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sreten 16th March 2006 12:03 PM

high gain 2nd order high pass active filter topology
A question for experts on active filters.

Can a single op-amp be configured for gain ~ 30dB
and also provide a 2nd order high pass function ?

All topologies I've seen have limited gain.


AndrewT 16th March 2006 04:32 PM

just a guess but maybe an MFB might be able to reach up there.

Remember to check your gain bandwidth requirement for the opamp for that extremely high gain.

darkfenriz 16th March 2006 04:36 PM

I'm not sure (I am no expert) but I would use an 'undercompensated' opamp like op-37

sreten 17th March 2006 09:54 AM


The real question is related to incorporating bass boost in the
feedback loop of power amplifiers by using a high pass filter.

As gain at high frequencies will not change I can't see any
issues with compensation or lack of gain bandwidth product.


pinkmouse 17th March 2006 10:34 AM

I haven't tried it recently, but Analog have a filter design tool that I believe will allow gain.

sreten 17th March 2006 12:52 PM


Originally posted by pinkmouse
I haven't tried it recently, but Analog have a filter design tool that I believe will allow gain.

yes there is a field for gain but the tool doesn't seem to work.
(or setting the gain to 30 breaks the tool !)


ilimzn 17th March 2006 01:58 PM

Yes, in fact it is quite easy to do.

Think of a regular MFB filter with amplifer block with gain = 1. You have a feedback path from output to the input network in form of a capacitor. In order to provide 30dB gain, you need to move the feedback pick-off point from the output of the amp (Av=1) to a point where Av=1 regardless of amp gain, and this in fact will be the junction of the resistor network that sets the 30dB gain, i.e. the inverting input of the 'OPamp'. In order for this to work with reasonable accuracy, the feedback network needs to be low impedance, or at least the impedance as seen from the non-inverting OPamp input should be much lower than that of the filter network at the input of the amp. This is the less of a problem, the higher the gain required, and the better the drive capability of the OPamp.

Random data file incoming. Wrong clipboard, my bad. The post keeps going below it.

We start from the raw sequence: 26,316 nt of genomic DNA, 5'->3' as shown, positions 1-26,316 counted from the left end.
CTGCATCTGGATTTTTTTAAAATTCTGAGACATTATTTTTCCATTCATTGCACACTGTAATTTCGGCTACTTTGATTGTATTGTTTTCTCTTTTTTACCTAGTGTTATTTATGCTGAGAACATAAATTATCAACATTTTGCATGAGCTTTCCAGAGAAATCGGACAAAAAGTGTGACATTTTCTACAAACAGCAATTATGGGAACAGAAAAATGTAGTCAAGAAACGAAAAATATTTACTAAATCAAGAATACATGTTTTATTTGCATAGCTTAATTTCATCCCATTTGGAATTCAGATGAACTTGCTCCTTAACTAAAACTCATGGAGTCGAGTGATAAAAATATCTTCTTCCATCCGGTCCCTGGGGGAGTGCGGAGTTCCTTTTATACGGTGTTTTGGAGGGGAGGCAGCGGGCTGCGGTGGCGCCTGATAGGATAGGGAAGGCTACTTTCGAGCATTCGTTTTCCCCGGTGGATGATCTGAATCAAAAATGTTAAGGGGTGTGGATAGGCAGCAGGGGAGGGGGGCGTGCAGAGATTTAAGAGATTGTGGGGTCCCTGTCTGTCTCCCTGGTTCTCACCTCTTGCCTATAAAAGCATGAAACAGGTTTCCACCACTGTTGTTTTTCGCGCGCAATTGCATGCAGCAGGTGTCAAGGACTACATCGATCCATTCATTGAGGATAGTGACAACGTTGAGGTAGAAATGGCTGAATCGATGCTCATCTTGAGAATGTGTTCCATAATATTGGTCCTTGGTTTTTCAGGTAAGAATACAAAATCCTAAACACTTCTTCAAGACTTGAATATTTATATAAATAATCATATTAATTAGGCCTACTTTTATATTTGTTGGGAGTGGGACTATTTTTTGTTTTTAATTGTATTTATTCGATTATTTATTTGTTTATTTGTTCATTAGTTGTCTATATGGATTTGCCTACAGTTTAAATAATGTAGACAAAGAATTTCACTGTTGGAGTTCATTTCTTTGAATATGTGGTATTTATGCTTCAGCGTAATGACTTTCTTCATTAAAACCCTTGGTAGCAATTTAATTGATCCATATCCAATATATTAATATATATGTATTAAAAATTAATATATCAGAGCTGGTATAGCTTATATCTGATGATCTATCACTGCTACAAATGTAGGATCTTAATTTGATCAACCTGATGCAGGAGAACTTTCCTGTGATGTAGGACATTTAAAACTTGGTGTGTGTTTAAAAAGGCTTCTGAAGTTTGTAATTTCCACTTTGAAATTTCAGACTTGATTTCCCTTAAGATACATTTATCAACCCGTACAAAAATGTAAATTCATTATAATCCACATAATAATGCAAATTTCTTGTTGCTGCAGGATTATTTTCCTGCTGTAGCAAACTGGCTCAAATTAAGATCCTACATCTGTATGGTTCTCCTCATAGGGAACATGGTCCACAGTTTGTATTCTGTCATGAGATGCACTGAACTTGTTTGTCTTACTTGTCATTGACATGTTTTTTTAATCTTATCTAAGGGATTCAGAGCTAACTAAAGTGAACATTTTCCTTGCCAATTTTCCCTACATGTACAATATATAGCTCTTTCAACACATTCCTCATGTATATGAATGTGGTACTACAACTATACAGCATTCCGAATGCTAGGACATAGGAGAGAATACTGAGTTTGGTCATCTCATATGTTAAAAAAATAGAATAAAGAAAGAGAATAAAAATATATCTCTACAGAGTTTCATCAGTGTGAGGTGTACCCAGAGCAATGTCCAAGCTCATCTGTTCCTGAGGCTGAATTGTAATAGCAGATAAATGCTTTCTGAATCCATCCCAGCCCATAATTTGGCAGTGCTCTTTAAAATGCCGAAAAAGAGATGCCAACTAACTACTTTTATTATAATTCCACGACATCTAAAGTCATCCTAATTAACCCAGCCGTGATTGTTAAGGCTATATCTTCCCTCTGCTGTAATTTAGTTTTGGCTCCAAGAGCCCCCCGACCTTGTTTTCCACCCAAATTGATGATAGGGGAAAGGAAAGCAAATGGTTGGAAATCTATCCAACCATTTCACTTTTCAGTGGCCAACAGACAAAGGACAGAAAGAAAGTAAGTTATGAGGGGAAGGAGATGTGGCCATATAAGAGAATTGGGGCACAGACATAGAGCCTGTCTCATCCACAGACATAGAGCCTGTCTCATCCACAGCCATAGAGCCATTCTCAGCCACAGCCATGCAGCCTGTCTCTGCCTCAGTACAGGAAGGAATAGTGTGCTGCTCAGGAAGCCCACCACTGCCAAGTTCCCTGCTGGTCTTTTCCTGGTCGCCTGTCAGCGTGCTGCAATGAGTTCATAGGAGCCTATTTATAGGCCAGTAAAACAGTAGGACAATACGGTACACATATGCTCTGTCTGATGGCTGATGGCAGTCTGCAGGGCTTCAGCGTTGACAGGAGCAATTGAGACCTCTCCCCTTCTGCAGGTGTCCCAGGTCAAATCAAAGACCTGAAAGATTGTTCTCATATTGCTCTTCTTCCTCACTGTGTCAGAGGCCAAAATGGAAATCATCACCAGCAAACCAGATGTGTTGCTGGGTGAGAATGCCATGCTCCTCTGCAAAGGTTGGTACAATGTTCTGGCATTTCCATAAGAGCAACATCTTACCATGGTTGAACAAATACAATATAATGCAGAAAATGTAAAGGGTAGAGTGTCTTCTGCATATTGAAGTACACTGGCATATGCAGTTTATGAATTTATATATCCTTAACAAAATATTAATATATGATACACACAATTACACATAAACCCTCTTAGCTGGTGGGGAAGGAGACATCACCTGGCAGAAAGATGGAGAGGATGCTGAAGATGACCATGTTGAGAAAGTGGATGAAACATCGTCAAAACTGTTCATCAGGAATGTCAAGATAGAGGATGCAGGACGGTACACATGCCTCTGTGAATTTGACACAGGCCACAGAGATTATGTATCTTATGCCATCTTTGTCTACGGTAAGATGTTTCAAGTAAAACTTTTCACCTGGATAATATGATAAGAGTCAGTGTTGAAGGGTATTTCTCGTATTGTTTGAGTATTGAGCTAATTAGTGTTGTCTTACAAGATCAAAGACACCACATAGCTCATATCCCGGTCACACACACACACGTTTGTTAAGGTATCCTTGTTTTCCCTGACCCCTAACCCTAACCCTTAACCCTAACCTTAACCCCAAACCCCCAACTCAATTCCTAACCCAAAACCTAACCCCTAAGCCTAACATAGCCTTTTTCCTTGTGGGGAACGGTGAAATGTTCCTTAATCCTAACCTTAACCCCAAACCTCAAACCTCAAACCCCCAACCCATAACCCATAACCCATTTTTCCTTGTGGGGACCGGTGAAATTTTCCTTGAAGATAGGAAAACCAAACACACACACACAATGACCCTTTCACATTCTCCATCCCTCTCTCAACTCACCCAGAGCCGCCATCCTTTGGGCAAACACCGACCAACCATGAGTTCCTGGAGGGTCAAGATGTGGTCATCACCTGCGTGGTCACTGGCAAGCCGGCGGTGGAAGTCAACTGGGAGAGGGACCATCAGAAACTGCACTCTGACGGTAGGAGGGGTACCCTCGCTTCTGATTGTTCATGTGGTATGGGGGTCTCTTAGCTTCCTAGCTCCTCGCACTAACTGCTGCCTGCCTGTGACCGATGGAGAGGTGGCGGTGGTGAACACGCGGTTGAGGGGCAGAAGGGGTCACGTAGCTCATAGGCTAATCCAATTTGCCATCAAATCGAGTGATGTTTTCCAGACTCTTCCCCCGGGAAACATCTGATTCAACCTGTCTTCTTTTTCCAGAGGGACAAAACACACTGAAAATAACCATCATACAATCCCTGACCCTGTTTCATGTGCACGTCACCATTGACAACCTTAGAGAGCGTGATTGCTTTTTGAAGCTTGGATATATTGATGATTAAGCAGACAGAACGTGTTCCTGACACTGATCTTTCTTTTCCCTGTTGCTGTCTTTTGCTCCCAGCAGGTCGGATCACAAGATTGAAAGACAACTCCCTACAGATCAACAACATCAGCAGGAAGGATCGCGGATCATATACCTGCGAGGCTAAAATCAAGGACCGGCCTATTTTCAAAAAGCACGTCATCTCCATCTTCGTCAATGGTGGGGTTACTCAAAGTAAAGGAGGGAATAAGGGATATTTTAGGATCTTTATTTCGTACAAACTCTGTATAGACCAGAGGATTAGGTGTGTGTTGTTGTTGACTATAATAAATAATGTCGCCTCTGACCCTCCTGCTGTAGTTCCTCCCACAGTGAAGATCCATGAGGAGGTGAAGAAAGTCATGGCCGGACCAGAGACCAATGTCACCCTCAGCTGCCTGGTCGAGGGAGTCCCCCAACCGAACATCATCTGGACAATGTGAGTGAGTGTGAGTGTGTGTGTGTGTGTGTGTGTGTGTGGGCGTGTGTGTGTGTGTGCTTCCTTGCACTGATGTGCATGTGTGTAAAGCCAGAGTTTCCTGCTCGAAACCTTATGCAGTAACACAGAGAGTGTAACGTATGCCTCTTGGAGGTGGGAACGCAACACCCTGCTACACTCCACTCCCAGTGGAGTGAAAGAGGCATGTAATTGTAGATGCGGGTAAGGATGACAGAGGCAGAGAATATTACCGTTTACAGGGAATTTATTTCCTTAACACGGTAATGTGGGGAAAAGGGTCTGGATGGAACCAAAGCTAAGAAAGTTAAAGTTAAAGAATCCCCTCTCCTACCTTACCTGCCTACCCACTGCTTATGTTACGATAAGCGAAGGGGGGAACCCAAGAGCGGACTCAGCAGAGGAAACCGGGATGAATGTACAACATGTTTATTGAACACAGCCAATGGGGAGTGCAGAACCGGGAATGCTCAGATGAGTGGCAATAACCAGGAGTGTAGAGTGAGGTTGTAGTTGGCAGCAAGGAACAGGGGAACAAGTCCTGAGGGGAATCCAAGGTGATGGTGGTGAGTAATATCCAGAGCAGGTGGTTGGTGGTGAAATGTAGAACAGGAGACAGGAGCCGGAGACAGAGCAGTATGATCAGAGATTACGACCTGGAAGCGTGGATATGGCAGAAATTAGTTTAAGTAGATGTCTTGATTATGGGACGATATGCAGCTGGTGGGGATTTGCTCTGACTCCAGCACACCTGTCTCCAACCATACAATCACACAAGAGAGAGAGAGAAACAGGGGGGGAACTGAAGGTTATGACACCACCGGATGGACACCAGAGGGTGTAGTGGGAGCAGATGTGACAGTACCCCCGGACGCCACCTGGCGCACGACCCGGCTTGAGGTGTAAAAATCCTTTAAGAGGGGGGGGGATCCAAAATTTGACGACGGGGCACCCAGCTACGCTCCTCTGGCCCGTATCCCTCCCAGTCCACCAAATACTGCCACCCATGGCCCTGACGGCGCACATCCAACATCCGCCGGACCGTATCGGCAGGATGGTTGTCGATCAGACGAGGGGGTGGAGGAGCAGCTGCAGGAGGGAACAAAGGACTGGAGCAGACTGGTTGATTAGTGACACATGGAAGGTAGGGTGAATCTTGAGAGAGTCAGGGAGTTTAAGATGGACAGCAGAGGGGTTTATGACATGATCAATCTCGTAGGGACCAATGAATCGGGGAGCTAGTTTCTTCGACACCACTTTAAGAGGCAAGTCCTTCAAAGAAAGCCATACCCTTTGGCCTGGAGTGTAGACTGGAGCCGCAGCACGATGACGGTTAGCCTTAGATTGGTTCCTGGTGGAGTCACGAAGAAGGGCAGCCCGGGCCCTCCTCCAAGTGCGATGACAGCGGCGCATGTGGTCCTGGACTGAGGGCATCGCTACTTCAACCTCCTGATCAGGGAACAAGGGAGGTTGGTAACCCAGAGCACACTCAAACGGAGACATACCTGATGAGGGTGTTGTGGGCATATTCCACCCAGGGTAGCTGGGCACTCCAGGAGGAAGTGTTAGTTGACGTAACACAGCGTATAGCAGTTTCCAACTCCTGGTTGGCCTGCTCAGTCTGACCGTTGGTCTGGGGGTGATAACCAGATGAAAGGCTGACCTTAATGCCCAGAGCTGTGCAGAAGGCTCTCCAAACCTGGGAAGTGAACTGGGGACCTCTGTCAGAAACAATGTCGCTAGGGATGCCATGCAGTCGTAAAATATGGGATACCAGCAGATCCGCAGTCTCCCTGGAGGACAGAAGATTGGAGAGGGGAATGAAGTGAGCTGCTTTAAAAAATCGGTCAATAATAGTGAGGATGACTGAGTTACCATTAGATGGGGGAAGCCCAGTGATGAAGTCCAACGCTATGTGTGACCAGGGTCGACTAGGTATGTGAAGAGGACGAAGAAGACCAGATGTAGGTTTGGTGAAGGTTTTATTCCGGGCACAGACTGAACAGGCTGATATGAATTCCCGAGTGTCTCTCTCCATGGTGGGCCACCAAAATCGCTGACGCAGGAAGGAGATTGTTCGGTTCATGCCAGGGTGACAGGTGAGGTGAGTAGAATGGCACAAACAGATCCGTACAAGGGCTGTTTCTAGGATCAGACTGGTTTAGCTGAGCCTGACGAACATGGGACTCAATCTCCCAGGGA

For instance, assuming a NE5532 OPamp, and assuming twice the minimum load is used, the same load can be presented in the form of the feedback network. Example: if you use 600ohms as the minimum total load for the 5532, and 1.2k load of the next stage, then your feedback network must have 1.2k end-to end. For a gain of 30dB = 31.62, you come up with 1162 ohms from output to inverting input, and 38 ohms from inverting input to ground. The impedance seen at the non-inverting input is roughly equal 38 ohms, so this is perfectly acceptable for all normal values of your filter components. The remaining problem is DC offset, whch can be catered for in a number of ways, but this is outside of the scope of this topic.

I've been using this trick for, amongst other things, making simple two-way active speakers on the cheap, you use a chip power amp instead of the OPamp. Since the chip amp normally requires at least 24dB of gain to insure stability, and by definition drives low impedances, it is quite easy to use in this manner.

djk 18th March 2006 09:43 AM

Just pretend the feedback node of the power amp is the output node of a unity gain opamp. If the lower arm feedback resistor is low enough then you won't have any problems.

If the lower arm feedback resistor is a high value, then just add a voltage divider at the output of the amp that has the same ratio as the feedback resistor pair. Sony did this around a 30dB preamp line stage, works fine.

The NAD 3020 integrated amp uses this on the main power amp input too, the lower arm feedback resistor is 27R.

infinia 18th March 2006 11:38 PM

If you think you need 30db of bass boost something is really wrong.
example: Running your mids and HF driver with 10 Watts
about 100 dB SPL. The power amp and woofer would be running 30 db higher or 10,000 Watts to get the low freq extention.
Not too realistic

AndrewT 18th March 2006 11:59 PM

I think he said 30db of gain, not bass boost.

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